I recently received a letter from Christopher Ash, which included this message, reproduced with his permission.
“Be on guard, keep awake…to stay awake. Therefore stay awake… And what I say to you I say to all: Stay awake.” (Mark 13:29, 33-36).
COVID-19 is a sign that Jesus will return soon. I’ve read so many excellent blog posts about the virus, so so many, full of wisdom and insight; so much good stuff about how to love neighbour as self, how to love one another, with wisdom from Luther, Spurgeon, and so on. And I wondered what I could possibly say in this prayer letter. So I thought I’d go for this:
COVID-19 is a sign that Jesus will return soon.
Whoa! I hear some of you saying. I always suspected Christopher was a bit odd; now he has gone completely dotty. He has joined the ranks of the weirdos and loonies … And yet I think it is true. Oh, sure, we don’t know and can’t know when Jesus will return (v. 32); so there is no profit in speculating. But is it not true that each “war” or “rumour of war,” each plague, every trouble of this age is a sign that the Lord Jesus will return in power and glory soon? It is always soon. COVID19 is no more a sign than the Black Death in the fourteenth-century, the Great Plague of 1666, or the Spanish ‘flu a century ago; but it is also no less a sign. In its terror, its shaking of our world, it brings home to us that this age can never be our home, and that the risen and ascended Jesus will most surely return. Hallelujah! In that we have hope.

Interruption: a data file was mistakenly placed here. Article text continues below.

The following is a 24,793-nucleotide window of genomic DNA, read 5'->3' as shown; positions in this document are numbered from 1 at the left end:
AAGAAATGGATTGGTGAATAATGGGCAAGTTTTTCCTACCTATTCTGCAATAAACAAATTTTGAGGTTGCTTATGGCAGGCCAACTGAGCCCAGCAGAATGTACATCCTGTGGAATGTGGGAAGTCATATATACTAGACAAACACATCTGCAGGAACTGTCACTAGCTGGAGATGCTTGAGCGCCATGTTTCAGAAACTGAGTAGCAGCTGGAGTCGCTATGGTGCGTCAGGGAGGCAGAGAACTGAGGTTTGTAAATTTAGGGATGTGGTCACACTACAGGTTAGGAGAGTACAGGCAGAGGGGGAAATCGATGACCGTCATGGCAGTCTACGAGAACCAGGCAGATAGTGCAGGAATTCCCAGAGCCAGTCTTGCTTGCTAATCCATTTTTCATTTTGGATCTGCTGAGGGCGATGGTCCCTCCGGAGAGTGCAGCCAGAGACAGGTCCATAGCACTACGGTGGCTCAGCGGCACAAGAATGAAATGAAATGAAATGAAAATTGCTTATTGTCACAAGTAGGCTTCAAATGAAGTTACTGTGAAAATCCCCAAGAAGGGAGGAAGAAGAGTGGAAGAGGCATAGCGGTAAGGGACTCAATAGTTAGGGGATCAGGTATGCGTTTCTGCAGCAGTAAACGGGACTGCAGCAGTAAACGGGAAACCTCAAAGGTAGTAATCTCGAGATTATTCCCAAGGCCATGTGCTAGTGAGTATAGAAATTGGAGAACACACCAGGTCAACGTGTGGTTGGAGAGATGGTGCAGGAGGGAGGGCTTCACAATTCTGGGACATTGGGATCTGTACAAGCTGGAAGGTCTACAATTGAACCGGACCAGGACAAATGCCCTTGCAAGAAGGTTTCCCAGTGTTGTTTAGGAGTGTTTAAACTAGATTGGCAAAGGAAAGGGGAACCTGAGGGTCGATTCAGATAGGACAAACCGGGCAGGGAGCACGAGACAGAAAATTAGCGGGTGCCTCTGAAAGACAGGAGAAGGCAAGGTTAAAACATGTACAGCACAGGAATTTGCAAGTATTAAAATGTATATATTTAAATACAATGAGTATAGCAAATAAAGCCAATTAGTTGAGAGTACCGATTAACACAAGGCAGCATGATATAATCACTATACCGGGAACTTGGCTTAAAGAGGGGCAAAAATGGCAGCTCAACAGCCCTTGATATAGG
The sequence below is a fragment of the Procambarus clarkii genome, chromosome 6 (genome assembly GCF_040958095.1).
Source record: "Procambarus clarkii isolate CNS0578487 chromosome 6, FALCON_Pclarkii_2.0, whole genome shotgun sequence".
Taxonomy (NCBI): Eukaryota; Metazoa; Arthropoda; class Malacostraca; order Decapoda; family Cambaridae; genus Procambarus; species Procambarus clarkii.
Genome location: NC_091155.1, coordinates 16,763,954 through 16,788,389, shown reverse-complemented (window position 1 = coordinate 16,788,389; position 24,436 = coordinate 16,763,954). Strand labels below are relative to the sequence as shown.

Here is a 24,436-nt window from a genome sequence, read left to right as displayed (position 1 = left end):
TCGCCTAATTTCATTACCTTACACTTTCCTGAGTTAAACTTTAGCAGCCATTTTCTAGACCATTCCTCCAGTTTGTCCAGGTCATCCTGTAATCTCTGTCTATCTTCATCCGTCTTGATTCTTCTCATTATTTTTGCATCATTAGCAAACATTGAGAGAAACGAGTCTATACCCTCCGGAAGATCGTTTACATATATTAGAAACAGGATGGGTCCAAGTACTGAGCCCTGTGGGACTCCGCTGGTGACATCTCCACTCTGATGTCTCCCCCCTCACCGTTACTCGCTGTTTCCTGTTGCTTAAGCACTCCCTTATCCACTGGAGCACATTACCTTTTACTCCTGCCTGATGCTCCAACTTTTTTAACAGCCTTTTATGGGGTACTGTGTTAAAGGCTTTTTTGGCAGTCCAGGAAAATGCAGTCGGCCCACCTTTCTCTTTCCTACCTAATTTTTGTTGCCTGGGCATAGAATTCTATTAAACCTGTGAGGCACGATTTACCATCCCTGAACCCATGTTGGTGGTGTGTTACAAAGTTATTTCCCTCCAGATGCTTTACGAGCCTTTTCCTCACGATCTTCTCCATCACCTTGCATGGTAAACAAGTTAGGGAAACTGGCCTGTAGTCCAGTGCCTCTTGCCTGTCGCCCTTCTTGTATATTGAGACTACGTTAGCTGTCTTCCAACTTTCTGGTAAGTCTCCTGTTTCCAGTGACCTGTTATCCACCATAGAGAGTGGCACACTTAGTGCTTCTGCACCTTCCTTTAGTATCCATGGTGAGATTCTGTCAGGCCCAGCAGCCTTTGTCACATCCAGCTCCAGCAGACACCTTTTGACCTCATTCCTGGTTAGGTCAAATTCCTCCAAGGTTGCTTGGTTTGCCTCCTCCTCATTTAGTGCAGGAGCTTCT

So how ought we to live in these strange days? “Keep awake!” says the Lord Jesus again and again and again. I take it (from Romans 13:11-14) that means striving to repent daily and live a godly life, putting on the Lord Jesus Christ day by day in our new circumstances; perhaps that’s a special word for us cooped up and thrown together more than we usually would be with. And separated from many we would dearly love to see, sit with, hug, and care for. And I take it (perhaps not least from the Garden of Gethsemane which follows so soon after this, Mark 14:32-42) that to stay awake means to be alert and disciplined in our prayers.
Amen! Come, Lord Jesus.
 We cannot generalise, when we have no knowledge of the individuals who have died.